January 11, 2010
The Chesapeake Bay is the largest freshwater estuary in the United States. It lies just off the Atlantic Ocean, and is surrounded by the states of Maryland and Virginia, with Pennsylvania just to the north. The Bay’s watershed extends over 65,000 sq. miles, including Washington, D.C. and sections of six states – in addition to the above, New York, Delaware and West Virginia.
While the bay is probably most familiar to residents of the Eastern United States, it is famous all over the United States, and is best-known for its excellent seafood. For more than 200 years, ever since America’s founding, fish and shellfish have been taken from the bay by local “watermen .” Their catch includes oysters, striped bass (rockfish), clams and most famously, blue crabs.
The famous oyster harvests led to the development of the Maryland skipjack, the only working boat still used in the United States under sail power. But the oyster industry has been devastated. And while there were once 6,000 watermen, now only 500 struggle to make a living on the bay.
Living about an hour north of the Chesapeake Bay, I’ve visited the bay many times, to fish, to hike and explore some of the historical towns lining the water. But the bay is not what it used to be. Runoff from urban areas, and agricultural industry, including farms, poultry, meat and food processors, have created marine dead zones, where there is so little oxygen in the water it cannot support life, resulting in massive kills of fish and shellfish.
Unfortunately, most of the blame has fallen unfairly on agriculture. Lancaster County, Pa., where I live, is a major agricultural area. It represents the most productive non-irrigated farmland in the United States, a major center of poultry growing and processing, and is dotted with meat and poultry plants. The Delmarva region (Delaware, Maryland and Virginia) is one of the largest poultrygrowing and processing regions in the country, and poultry operations in the region are blamed for causing bay pollution. The agriculture industry in Lancaster County is blamed for dumping nitrogen, phosphorus and other contaminants into the Susquehanna River.
Federal, state and local governments and nonprofit groups have worked to clean up the bay. But the Obama Administration believes not enough is being done. President Obama issued an executive order to restore and protect the bay. This order was followed by a directive from the Environmental Protection Agency telling states how to regulate agriculture, housing developments and others deemed responsible for the bay pollution. In the view of Richard Lobb, spokesman for the National Chicken Council, these actions amount to a federal takeover of cleaning up and managing the bay. Formal public comment on one of the EPA plan ends this month, and a final strategy will be published by the agency in May. There will be a final draft of other regulations published this October. Then a two-year time period will start in 2011, and goals will have to be met by agriculture and land developers.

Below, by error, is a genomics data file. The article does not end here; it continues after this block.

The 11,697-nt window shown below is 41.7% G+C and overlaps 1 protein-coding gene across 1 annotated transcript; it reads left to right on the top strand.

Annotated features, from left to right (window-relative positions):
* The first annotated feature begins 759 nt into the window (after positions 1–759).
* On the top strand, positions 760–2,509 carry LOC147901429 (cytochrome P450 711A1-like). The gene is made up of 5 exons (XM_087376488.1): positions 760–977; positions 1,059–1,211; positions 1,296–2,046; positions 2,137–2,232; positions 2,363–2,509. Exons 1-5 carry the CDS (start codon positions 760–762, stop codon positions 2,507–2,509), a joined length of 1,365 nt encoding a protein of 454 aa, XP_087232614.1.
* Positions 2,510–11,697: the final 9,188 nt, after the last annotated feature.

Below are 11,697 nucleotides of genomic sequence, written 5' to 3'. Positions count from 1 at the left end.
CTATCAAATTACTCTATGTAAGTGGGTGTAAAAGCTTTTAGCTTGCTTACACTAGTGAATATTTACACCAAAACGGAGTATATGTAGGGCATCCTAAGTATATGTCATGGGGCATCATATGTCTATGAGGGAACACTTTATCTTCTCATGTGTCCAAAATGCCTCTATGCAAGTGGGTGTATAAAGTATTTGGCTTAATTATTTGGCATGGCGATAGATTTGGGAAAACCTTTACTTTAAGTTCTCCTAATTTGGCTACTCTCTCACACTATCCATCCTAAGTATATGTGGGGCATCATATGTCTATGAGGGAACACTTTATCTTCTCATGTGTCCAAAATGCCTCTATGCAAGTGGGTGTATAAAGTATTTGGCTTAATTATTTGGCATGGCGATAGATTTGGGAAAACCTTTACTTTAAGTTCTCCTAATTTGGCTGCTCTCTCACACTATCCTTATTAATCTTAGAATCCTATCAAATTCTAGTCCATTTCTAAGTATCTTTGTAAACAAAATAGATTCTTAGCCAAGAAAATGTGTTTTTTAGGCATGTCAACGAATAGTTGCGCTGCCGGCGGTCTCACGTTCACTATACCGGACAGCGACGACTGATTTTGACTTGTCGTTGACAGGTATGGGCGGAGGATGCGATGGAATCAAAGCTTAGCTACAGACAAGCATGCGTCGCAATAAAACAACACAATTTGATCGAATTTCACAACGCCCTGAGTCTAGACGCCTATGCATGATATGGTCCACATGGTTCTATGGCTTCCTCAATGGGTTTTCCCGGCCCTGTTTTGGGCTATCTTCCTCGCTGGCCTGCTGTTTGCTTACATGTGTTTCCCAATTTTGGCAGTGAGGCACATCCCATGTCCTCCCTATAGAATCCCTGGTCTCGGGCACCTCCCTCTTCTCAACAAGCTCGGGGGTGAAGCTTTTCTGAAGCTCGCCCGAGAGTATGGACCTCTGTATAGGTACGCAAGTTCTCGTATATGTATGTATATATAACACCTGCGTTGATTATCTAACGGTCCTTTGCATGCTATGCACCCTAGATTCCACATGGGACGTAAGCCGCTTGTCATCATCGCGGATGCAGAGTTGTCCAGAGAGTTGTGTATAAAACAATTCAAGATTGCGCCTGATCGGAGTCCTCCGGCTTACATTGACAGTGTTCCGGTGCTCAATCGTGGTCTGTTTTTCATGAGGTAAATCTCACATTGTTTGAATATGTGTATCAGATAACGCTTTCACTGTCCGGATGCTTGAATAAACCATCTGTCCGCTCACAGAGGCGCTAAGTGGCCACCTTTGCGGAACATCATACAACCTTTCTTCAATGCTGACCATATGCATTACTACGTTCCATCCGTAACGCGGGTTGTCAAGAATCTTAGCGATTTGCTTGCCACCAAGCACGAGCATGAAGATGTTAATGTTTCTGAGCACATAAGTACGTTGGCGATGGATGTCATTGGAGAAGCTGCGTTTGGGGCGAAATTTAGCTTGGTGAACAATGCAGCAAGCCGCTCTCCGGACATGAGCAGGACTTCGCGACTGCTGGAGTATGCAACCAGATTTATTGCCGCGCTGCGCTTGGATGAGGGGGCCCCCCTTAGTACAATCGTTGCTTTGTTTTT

But according to James Adams, president of Wenger Feeds, a poultry feed company also owning 4 million chickens in Lancaster County, agriculture is already doing a lot to help clean up the bay under new Total Maximum Daily Load rules limiting what can be discharged into rivers and other streams feeding the bay.
Adams tells Meat&Poultry large-scale animal agriculture or Confined Animal Feeding Operations (CAFOs) for many years have implemented nutrient-management plans. Many farms and processing operations have incorporated Best Management Practices not accounted for in the bay cleanup model. At a recent EPA “listening session,” Rich Batiuk, an agency official, said agriculture industries have made progress, “but not enough.” The NCC’s Lobb says, “Perdue Farms, gets poultry litter and recycles it. If EPA bans the use of chicken litter on farms, the farmers will use chemical fertilizer instead, which won’t help. Much of the problem is highly-developed residential areas around the bay, with 14 million people living in the region, using more than 400 major sewage systems. The fact is, farms produce less pollution than golf courses and housing developments.”
“But unfortunately, you have environmental groups saying agriculture is the No. 1 polluter,” Adams says.
One example of outstanding work in cooperation with the government and private groups working on the bay is Perdue. The company developed the Clean Bays Initiative, an historic agreement between the company and the EPA to protect the Chesapeake Bay and the region’s coastal bays in the areas where it operates.
Unfortunately, fewer Americans work in agriculture, by some estimates under two percent. This makes American agriculture an easy target. •
Bernard Shire is M&P’s Washington correspondent, based in Lancaster, Pa. He also works as a food safety consultant and writer for Shire & Associates.